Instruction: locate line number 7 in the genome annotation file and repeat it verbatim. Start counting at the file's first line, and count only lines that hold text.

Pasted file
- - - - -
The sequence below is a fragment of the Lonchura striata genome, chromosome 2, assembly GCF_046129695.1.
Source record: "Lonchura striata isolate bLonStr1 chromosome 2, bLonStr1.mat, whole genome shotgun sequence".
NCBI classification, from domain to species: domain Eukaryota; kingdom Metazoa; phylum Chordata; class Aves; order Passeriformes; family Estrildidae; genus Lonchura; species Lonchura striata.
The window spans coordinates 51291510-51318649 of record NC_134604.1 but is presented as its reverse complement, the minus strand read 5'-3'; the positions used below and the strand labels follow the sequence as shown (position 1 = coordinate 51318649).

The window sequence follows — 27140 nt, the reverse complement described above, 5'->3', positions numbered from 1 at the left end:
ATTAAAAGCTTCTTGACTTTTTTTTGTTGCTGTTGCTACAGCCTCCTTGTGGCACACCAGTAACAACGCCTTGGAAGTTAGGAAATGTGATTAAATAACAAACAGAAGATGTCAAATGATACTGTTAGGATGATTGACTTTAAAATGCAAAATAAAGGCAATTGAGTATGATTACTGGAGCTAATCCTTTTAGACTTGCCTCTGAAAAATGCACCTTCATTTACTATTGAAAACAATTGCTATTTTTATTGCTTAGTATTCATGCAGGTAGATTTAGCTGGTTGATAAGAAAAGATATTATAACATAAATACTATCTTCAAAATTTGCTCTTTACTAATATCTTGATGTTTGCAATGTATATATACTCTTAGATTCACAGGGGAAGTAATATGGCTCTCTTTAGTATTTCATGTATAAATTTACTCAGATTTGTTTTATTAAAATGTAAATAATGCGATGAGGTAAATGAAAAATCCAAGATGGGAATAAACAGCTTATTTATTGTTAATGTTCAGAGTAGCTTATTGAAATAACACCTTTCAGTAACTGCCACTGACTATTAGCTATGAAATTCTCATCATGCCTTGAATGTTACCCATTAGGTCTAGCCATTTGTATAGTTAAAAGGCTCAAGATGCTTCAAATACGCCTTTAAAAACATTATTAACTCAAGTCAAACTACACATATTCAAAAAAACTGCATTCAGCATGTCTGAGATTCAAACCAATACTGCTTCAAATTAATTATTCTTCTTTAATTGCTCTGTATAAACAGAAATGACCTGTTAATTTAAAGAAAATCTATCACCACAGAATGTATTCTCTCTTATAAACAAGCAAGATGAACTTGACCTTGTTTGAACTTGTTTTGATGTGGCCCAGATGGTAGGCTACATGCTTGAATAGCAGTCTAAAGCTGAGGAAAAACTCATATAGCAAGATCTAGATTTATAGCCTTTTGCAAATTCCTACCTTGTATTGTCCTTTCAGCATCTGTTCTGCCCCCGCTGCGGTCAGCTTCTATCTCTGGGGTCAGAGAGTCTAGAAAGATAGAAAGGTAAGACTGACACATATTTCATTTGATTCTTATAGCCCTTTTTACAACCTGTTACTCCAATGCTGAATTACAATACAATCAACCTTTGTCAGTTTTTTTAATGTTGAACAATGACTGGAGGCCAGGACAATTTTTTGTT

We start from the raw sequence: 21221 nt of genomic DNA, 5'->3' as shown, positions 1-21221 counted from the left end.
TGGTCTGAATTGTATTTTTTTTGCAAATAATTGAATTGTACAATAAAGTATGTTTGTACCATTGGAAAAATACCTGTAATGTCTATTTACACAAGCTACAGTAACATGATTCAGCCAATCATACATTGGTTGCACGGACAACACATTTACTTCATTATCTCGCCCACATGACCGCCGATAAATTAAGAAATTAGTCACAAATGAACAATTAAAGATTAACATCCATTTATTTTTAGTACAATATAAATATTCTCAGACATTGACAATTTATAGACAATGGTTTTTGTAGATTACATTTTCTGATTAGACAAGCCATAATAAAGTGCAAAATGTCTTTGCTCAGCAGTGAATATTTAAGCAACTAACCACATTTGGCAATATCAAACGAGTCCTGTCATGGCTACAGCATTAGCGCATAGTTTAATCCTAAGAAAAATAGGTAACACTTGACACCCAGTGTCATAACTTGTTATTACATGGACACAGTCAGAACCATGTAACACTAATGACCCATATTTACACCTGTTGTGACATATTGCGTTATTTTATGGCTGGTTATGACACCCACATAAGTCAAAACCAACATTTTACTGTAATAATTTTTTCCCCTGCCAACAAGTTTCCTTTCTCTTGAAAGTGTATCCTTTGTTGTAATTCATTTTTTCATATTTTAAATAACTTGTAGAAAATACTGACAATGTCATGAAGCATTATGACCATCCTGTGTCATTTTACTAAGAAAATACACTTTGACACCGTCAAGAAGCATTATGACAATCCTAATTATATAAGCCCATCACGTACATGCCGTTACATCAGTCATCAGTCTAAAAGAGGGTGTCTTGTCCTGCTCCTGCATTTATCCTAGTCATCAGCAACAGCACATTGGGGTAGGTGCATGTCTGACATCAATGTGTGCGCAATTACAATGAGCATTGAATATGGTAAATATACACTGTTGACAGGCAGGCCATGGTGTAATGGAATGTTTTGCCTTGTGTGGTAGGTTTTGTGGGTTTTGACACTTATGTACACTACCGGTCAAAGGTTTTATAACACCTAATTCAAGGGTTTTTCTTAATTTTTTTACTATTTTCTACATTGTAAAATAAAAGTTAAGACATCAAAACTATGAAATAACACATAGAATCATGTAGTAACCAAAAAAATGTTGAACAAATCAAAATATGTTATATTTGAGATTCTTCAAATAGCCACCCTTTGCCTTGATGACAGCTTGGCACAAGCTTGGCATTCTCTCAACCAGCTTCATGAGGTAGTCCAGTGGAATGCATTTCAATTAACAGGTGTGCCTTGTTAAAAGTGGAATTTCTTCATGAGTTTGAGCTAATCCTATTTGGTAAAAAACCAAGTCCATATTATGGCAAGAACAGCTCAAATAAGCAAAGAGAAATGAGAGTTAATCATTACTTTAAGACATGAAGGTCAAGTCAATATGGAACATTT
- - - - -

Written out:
We start from the raw sequence: 21221 nt of genomic DNA, 5'->3' as shown, positions 1-21221 counted from the left end.